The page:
Efforts concentrated on 3D printing, or additive manufacturing, as BMW refers to it, are continuing to advance towards an eventual future which will see components produced using the manufacturing method as part of regular series production. Progress over the years has been gradual but steady, with development coming in the form of the occasional one-off example, like the brake calipers of the M850i Night Sky, for example, or more recently, the cylinder head core of the S58 M inline-six engine. In June of this year, BMW opened its Additive Manufacturing Campus in Oberschleissheim, Germany, just north of Munich.
This year, the use of 3D printing has been expanded, with the BMW Group using the method to produce small quantities of parts for Rolls-Royce models. We’ve not yet arrived at the point at which anything you will actually see, touch, or interact with on a vehicle will be 3D printed, but the time will soon be upon us. Right now, the BMW Group is producing polymer body components at its Additive Manufacturing Campus for Rolls-Royce vehicles, more specifically parts which join body panels to form what’s referred to as the passenger cell. They take less time to produce, their construction is incredibly rigid, and the quality resultant from the new manufacturing process is the same as traditional methods.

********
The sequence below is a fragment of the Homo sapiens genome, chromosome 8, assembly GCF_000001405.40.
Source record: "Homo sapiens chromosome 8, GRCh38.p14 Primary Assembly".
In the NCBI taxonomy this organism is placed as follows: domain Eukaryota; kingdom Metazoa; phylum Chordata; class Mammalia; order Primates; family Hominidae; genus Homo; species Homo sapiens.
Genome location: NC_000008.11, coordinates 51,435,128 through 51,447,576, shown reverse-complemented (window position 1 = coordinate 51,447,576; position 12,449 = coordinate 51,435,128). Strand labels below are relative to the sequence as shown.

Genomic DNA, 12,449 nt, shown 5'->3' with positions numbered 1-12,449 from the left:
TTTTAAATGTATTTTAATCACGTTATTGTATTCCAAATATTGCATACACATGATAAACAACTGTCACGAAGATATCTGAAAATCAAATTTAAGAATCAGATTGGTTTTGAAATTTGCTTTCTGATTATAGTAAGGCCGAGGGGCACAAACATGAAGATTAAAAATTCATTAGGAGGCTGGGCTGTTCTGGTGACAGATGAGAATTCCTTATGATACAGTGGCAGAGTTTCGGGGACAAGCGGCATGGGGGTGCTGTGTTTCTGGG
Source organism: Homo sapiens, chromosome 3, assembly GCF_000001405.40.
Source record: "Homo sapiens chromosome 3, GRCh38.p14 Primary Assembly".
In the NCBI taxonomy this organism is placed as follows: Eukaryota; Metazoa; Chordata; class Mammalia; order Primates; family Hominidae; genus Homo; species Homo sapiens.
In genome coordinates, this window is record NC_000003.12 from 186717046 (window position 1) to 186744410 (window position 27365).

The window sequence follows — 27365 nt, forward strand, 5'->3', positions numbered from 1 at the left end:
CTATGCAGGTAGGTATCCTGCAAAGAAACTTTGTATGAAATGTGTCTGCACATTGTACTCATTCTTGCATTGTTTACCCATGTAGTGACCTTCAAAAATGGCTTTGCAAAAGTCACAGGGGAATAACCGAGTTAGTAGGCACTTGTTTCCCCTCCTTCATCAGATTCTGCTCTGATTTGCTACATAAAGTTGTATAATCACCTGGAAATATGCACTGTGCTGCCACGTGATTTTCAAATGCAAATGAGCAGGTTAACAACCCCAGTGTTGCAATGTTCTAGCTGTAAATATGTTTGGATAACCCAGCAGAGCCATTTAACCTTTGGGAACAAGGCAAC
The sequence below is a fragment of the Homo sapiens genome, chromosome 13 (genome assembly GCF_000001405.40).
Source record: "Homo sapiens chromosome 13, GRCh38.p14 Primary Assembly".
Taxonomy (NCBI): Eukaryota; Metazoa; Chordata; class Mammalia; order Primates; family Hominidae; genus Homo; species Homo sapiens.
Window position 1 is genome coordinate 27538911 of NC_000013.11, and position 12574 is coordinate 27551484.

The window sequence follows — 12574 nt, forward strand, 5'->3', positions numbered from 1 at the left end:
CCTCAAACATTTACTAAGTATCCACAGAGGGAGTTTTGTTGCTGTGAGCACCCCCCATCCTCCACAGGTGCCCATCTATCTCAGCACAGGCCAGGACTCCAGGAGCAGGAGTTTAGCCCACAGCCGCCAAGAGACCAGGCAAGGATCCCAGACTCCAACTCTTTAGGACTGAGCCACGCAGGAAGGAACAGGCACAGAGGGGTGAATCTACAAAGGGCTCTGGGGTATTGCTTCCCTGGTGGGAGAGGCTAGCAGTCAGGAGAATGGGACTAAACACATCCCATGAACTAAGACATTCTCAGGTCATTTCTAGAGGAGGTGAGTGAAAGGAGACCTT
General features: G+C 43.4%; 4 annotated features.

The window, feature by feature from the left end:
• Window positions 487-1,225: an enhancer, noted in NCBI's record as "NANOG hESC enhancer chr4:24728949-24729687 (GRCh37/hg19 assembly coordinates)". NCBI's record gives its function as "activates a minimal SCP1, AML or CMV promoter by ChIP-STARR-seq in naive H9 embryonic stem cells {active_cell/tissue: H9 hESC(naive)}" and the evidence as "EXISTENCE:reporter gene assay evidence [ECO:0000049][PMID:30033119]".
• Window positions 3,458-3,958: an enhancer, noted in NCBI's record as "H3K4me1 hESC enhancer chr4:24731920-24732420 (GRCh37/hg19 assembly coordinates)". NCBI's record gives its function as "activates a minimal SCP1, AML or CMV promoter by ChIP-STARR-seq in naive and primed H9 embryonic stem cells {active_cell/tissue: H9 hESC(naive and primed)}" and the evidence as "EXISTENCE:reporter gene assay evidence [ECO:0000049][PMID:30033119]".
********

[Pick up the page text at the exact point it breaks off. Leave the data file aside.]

BMW’s Additive Manufacturing Campus is also producing parts using multi-jet fusion and selective laser sintering, while at BMW Group Plant Landshut, the automaker’s emissions-neutral foundry, metal parts are being manufactured by way of laser beam melting. In addition to speeding up the development process thanks to benefits in generative prototyping, 3D-printed components can also be installed in vehicles in an almost completely automated way. For some parts, an entire complex global supply chain can be reduced down to a few core elements.
Artificial Intelligence plays a role too, with software that has been developed to screen components to determine their eligibility for 3D printing using a special, “machine language.” It’s not all about manufacturing, economies of scale, and costs, however, as BMW enthusiasts will be please to know that, just as promised, parts produced using additive manufacturing or 3D printing typically weigh about half as much as their traditional counterparts.—Alex Tock
[Photos courtesy BMW AG.]